Spearhead From Space is a highly enjoyable slice of Doctor Who, and this DVD makes it better than ever – nine out of ten. So, even if you’ve got this on tape already, it’s a real treasure – not just for a far, far superior picture quality, but for the enchanting uselessness and sheer entertainment of the Caroline and Nick show. My only niggle is that it doesn’t give a proper time counter display, but with a package this good, I’ll live.

Lastly, it’s odd that both the early 2001 DVDs (this and Remembrance of the Daleks, if you can’t cast your mind back that far) have a solid claim to contain the series’ best-staged fight sequences ever, and are famous for looking terrific – yet both are thoroughly upstaged by their novelisations, for me the best two books Target ever did. Who says action scenes don’t work on paper?

It’s a strange experience, reading back through a DVD review I originally wrote in 2001. Looking at How Doctor Who Made Me A Liberal yesterday, I could write almost the same thing today, but while my politics haven’t changed, my expectations of DVDs certainly have. Though I allude above to my dislike of completely bare-bones, no extras, crummy-pictured DVDs – I’d just bought a very disappointing copy of Quatermass and the Pit released by Revelation at the time, which has since been issued as part of the BBC’s The Quatermass Collection with the other stories, fantastic picture restoration and documentaries – if a Doctor Who DVD were to be released with so few extras as that early edition of Spearhead today I’d be just as irate. The standard has climbed since to a remarkable degree.

It’s strange on other levels, too. Now that my Summer holiday repeat season from Outpost Gallifrey reaches a proper story, I thought it would need very little thought in reprinting before this link disappears forever. I was quite wrong. Obviously, my attitude to DVDs has become much more discriminating, as I’m comparing them now with the very best of DVD rather than just VHS. But I was also surprised to find that the version of this review that I wrote in 2001 isn’t the one I sent in to Outpost Gallifrey. The original draft I have on file went to a Doctor Who e-group when the DVD first came out; the one I’ve reprinted above is cut-and-pasted from OG (aside from minor ‘house style’ changes), which I clearly must have amended and submitted a year or two later, as I’d added a couple of lines and a new paragraph in the middle as well as trimming one bit, clearly having seen a few other Who DVDs in the meantime. And, perhaps most significantly, it’s now difficult to talk about this story without looking at its influence on the series’ return in 2005, as I’ll come to in a moment.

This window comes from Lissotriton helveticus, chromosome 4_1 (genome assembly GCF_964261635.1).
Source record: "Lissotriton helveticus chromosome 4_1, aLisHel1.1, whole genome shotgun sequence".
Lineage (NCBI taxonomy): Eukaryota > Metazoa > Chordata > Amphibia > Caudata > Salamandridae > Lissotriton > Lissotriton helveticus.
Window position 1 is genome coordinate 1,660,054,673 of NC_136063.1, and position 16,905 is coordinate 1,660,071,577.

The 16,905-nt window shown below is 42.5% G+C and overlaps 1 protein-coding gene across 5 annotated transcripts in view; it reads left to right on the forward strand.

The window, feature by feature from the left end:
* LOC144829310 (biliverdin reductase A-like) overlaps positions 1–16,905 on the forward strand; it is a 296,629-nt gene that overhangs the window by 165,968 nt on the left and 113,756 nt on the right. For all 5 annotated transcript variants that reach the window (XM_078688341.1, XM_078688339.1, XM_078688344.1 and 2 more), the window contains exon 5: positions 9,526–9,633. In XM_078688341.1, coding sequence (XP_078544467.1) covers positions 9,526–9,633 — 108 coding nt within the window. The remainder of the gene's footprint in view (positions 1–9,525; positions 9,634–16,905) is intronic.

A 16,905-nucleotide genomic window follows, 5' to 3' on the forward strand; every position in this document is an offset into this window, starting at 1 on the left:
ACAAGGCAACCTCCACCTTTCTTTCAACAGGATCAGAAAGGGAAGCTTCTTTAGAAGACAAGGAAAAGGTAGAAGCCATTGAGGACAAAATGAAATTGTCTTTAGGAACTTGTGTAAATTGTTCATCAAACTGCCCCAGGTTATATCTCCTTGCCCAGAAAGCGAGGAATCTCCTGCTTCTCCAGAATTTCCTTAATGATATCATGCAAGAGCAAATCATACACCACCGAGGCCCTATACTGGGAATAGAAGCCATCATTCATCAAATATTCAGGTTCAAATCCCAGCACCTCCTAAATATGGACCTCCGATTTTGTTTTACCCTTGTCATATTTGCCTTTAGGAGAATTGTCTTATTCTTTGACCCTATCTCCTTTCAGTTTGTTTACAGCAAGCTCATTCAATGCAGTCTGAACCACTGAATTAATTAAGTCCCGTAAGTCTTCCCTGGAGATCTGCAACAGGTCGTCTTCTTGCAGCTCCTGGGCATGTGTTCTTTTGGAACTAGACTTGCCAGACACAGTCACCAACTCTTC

Despite all that, I still rather like that old review. It was written in a rush of enthusiasm (I can clearly spot some of the more critical lines I inserted a year or two later), and it was the only piece of my writing that the late Craig Hinton ever praised… Though that’s not quite as proud a memory as the only speech of mine that Paddy Ashdown ever congratulated me over, in which I had been bold, radical and risky, outlining our principles to move party policy forward, but also – summing up in a debate in front of a couple of thousand people – as then Chair of what-Liberal-Youth-was-then-called, a speech in which I brutally swatted down an executive member who’d spoken out of line. I never had the nerve to ask Paddy if he more agreed with the principles involved or the ‘leader tersely nuking a pesky colleague’ aspect of the speech… But back to Doctor Who.

Spearhead From Space and Russell T Davies